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Tent in Urbana

Apr 12, 2023

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A tent at the corner of G and Gordon streets is still providing shelter to the homeless despite attempts by the city of Brunswick to get it taken down.

The Revs. Leonard Small of Savannah and Zack Lyde of Brunswick set up next to the former St. John's Missionary Baptist Church after the City Commission imposed a 65-day closure on The Well, a daytime shelter and hospitality center for the homeless on Gloucester Street, which began on April 22.

Small, pastor of Litway Missionary Baptist Church in Savannah, and Lyde opened the doors of the derelict St. John's church building to the homeless after The Well closed. Brunswick code enforcement shut down the church and had it boarded up days later after declaring it unfit for occupancy, prompting the pastors to put up the tent.

Code enforcement cited Small for both housing people in the derelict building and putting up the tent. Originally scheduled for May 31, the hearing date for the citation has been moved to June 28 at 9:30 a.m. in Brunswick Municipal Court.

"In either case, we believe it is an assault on religious freedom," Small said. "We believe the city is bullying the homeless population. The city should be ashamed for not providing for the most downtrodden.

"Care of citizens is the most fundamental purpose of government."

Small said he's considering legal action against the city but doesn't want to get bogged down in court if he can avoid it.

On Monday, things were continuing very much as they have been under the tent. A dozen or so homeless people were under the covering in the morning. Volunteers dropped off food and other supplies while another took up clothing, giving her time to do some laundry.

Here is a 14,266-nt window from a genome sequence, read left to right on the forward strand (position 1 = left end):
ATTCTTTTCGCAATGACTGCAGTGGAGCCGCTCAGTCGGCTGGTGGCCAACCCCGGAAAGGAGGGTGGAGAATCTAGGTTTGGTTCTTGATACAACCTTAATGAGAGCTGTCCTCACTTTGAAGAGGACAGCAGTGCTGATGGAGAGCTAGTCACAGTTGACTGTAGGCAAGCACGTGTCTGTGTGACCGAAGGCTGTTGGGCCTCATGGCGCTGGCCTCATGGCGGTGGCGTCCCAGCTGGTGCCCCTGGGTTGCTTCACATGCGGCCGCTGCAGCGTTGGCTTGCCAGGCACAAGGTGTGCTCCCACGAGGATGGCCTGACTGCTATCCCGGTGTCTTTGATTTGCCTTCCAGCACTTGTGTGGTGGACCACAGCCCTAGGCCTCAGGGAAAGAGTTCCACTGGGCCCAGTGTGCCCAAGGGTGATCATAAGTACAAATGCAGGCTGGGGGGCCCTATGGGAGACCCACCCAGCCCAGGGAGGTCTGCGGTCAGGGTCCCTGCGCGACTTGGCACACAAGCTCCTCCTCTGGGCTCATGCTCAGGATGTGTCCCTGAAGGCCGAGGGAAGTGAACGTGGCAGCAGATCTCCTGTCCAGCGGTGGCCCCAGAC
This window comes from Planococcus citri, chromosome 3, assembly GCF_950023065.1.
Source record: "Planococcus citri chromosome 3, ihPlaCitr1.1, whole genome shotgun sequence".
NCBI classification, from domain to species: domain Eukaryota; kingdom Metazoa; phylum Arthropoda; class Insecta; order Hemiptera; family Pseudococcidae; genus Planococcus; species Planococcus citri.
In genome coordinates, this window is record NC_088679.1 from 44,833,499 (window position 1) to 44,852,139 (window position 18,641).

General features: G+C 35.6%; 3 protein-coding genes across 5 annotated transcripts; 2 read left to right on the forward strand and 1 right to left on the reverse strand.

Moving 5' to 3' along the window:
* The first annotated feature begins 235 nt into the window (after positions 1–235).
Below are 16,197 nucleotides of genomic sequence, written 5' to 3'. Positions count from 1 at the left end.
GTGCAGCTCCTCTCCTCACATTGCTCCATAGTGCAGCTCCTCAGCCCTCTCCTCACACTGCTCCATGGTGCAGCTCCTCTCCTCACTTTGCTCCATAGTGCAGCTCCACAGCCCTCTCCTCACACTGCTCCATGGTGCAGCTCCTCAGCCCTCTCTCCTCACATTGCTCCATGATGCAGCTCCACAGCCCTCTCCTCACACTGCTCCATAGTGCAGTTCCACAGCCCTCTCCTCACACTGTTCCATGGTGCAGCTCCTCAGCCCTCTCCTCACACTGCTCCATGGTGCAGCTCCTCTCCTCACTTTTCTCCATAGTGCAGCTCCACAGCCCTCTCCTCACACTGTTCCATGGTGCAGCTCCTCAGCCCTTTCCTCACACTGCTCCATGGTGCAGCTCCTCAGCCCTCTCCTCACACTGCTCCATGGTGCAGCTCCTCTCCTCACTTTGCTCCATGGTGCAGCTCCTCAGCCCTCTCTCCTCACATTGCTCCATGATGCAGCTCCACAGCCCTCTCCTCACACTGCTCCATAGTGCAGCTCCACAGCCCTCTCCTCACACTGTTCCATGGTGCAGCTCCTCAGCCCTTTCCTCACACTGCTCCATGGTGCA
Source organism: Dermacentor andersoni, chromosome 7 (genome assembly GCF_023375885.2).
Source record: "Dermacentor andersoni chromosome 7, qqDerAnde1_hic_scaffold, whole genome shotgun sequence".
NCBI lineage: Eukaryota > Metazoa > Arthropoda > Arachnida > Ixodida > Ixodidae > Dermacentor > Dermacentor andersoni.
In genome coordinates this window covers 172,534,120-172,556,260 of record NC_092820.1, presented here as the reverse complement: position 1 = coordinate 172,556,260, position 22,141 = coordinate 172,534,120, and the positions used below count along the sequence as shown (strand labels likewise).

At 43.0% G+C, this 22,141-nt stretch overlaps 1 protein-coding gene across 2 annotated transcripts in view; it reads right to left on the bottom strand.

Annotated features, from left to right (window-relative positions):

Small told The News on Monday that the tent was supposed to be a "stopgap" to give homeless people a place to go until The Well reopens at the end of the 65 days.

The Well never has provided overnight accommodations, but many people who frequented it would stay under its awning or set up against the wall of the adjacent Safe Harbor children's shelter at night.

Small said the tent may become more than a stopgap if FaithWorks — the charity organization that operates The Well — some other group or The Well doesn't step up to provide overnight shelter for the homeless.

"We may have to adjust our plans to be a more permanent fixture," Small said during a phone interview.

He also said two building permit requests have been filed with the city for renovation work at the old St. John's church building, but the city has denied both because a contractor was not listed on the applications. Securing a contractor has been difficult because church is boarded up, he said.

City commissioners closed The Well due to concerns about a spate of violent incidents allegedly perpetrated by homeless individuals earlier this year. Brunswick Mayor Cosby Johnson sent a letter on April 11 to the Rev. Wright Culpepper, executive director of FaithWorks, requesting The Well close voluntarily.

"As you are aware, in the past several months there have been multiple, violent attacks on city residents, business owners and those experiencing indigent circumstances," the letter reads. "These attacks, while not always occurring on the aforementioned property, all share some discernible connection to The Well."

Out of five incidents from February to April this year, Culpepper told The News that only one of the alleged perpetrators was actively making use of The Well's services.

Brunswick Police Chief Kevin Jones told The News on Monday that The Well's closure has had a positive impact on public safety in the downtown area.

"It has calmed down around The Well … but my guess is in the downtown area, at least what you see is down 60%," Jones said.

Police have seen a sharp increase in the number of calls to police regarding suspicious persons in the area immediately around the church at G and Gordon streets, he said, but there were no other impacts he could immediately tie to homeless people.

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